Obsessive Compulsive Disorder (OCD) Treatment


Obsessive Compulsive Disorder (OCD) is characterized by recurrent, unwanted thoughts, impulses, or doubts that elicit distress; and, by repetitive behaviors or mental rituals that are performed to reduce the distress. An example is someone who is worried about contracting germs (obsession), and needs to wash his/her hands repeatedly (compulsion) to reduce the worry that s/he has been contaminated. Certain types of obsessions and compulsions occur together. Contamination fears can be paired with decontamination behaviors (for example, inappropriate washing and cleaning); obsessions regarding responsibility for harm are associated with reassurance seeking rituals (for example, compulsive checking); and unwanted, repugnant, or blasphemous obsessional thoughts are often combined with offsetting strategies such as mental rituals, praying, or repeating routine actions.

Although many OCD sufferers recognize that their obsessional fears and rituals are senseless and disproportionate, others strongly believe that their rituals function to prevent the occurrence of devastating consequences. The lifetime prevalence rate of OCD is 1-3%. Although symptoms typically wax and wane, a chronic and sometimes deteriorating course is the standard if adequate treatment is not sought. OCD can range from mild to severe, and obsessions and compulsions impair various areas of functioning, including job or school performance, interpersonal relationships, and leisure activities. Many individuals with OCD also experience mood and anxiety difficulties.


Both pharmacological (medication) treatment and psychological interventions are supported by research. However, recent research has demonstrated that Cognitive Behavior Therapy (CBT) using Exposure and Response Prevention (ERP) is the most effective short- and long-term treatment for OCD and is superior to medication alone. ERP begins with a thorough assessment of the triggers of the obsession, the role of the compulsions, and ratings of the distress. A series of behavioral ‘exposures’ are then carefully planned through collaboration between the therapist and client and implemented both in session and as homework between sessions.

Despite the encouraging findings of CBT/ERP, full remission is not achieved by some. Researchers are encouraged by the role that Dialectical Behavior Therapy (DBT) can add in the treatment of people with OCD. Dialectical Behavior Therapy (DBT), developed by Marsha Linehan, includes and expands upon traditional CBT/ERP. Many components of DBT such as problem-solving, exposure, skills training, contingency management, and cognitive modification have been found to be helpful for people struggling with OCD. DBT helps people manage emotions and maintain emotional equilibrium through training in four basic skills areas: mindfulness, interpersonal effectiveness, emotion regulation, and distress tolerance (MacKay et al., 2012). DBT can help people learn to respond more flexibly and effectively (Izadi et al.,2013). Recent research by Marsha Linehan et al. (2015) has demonstrated that DBT’s hierarchical structure of individual psychotherapy, group skills, training and counseling are appropriate for treating OCD.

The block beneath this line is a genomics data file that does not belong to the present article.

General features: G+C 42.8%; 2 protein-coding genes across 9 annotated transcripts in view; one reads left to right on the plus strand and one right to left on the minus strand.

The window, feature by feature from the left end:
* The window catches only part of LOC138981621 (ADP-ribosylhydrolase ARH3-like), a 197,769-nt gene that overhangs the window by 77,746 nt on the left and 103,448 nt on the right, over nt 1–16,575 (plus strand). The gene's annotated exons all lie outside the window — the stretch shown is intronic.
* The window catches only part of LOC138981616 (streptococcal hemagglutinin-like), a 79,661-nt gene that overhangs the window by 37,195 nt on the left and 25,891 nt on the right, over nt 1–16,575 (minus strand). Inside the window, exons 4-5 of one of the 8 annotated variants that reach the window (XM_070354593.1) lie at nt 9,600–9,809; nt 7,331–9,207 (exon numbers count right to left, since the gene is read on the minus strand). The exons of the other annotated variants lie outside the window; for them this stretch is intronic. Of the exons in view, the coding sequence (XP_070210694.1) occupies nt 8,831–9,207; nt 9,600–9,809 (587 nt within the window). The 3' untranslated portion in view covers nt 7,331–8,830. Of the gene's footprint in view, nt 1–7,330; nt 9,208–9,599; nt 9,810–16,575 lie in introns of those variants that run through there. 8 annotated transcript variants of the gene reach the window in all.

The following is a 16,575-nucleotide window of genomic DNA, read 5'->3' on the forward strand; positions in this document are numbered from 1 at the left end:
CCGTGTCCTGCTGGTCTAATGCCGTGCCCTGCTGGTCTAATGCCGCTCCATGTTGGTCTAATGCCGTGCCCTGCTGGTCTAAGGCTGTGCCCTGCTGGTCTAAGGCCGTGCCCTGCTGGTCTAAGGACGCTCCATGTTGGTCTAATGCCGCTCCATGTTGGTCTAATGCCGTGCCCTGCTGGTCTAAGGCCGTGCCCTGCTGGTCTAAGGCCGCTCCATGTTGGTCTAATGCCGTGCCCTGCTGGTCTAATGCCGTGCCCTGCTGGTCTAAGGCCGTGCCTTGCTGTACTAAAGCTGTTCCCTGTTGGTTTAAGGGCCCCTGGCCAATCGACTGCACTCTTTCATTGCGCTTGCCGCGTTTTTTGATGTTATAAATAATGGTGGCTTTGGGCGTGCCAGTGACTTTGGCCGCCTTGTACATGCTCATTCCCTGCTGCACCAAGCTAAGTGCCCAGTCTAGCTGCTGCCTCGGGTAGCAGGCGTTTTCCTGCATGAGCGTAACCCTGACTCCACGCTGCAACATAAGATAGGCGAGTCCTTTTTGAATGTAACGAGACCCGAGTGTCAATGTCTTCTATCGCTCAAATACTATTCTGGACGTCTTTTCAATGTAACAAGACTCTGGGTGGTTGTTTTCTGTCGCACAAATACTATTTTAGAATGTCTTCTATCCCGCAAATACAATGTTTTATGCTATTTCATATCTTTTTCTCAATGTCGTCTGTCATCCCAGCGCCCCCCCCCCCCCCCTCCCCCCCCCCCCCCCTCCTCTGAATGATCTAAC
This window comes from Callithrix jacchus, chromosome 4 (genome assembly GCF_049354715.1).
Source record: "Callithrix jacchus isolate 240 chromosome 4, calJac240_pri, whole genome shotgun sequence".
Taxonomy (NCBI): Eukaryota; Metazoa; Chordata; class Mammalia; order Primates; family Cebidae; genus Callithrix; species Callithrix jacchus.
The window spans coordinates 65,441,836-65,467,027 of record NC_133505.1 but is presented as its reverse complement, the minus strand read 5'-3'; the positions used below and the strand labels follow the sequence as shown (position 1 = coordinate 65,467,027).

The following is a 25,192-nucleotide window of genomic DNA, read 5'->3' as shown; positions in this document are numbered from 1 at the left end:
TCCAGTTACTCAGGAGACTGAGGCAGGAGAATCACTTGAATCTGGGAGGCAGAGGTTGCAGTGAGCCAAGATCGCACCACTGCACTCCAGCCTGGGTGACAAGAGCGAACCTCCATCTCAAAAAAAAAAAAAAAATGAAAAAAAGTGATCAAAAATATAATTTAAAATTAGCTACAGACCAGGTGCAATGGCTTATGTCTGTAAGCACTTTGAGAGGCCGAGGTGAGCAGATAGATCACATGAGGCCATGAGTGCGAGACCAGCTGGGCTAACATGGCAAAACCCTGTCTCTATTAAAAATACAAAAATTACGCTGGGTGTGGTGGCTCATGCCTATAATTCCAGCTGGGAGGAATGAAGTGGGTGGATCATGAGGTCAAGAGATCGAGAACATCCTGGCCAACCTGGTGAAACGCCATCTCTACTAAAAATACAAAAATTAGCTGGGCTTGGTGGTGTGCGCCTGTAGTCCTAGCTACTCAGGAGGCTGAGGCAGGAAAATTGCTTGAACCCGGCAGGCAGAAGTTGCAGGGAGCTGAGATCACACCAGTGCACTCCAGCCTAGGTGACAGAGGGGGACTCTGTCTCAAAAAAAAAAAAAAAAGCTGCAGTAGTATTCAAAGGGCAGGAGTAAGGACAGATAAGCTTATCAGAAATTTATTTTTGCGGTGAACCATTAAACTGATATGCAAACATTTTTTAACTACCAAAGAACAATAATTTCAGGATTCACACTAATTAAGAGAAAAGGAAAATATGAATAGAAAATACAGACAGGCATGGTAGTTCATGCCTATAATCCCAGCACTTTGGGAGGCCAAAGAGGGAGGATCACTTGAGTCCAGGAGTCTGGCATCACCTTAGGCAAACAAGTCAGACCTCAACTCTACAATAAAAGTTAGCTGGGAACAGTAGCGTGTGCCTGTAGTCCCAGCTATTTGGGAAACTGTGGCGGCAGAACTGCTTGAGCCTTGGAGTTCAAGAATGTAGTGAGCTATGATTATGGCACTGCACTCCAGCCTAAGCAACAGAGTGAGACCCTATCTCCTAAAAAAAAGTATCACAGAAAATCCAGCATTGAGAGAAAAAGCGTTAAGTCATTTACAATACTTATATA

Training parents, spouses, or family members about OCD, its treatment, and how to effectively assist with a loved one’s therapy has also been found to be effective and at The Koch Center we may recommend this as part of the treatment plan.


At The Koch Center, we may incorporate Dialectical Behavior Therapy (DBT) into the treatment plan when someone is struggling with OCD. DBT skills have found to be helpful in terms of improving one’s ability to tolerate distress and to regulate emotions. There are four skill areas in DBT:

  • Core Mindfulness: These skills teach patients to retrain their focus to the here and now in order to help them attain attentional and emotional control.
  • Distress Tolerance: Tolerating distress is one of the most difficult tasks people need to learn. This skill set teaches individuals how to cope with and distract themselves during moments of overwhelming emotion and/or during a crisis.
  • Emotion Regulation: Individuals are taught the basic components of feelings, as well as means to enhance and more fully enjoy positive emotions, while concurrently decreasing and tolerating negative feelings.
  • Interpersonal Effectiveness: The aim of these skills is to teach individuals the basics of interpersonal interactions including how to ask for help from others, how to assert one’s needs, and how to express one’s self in a manner that others can readily respond to.

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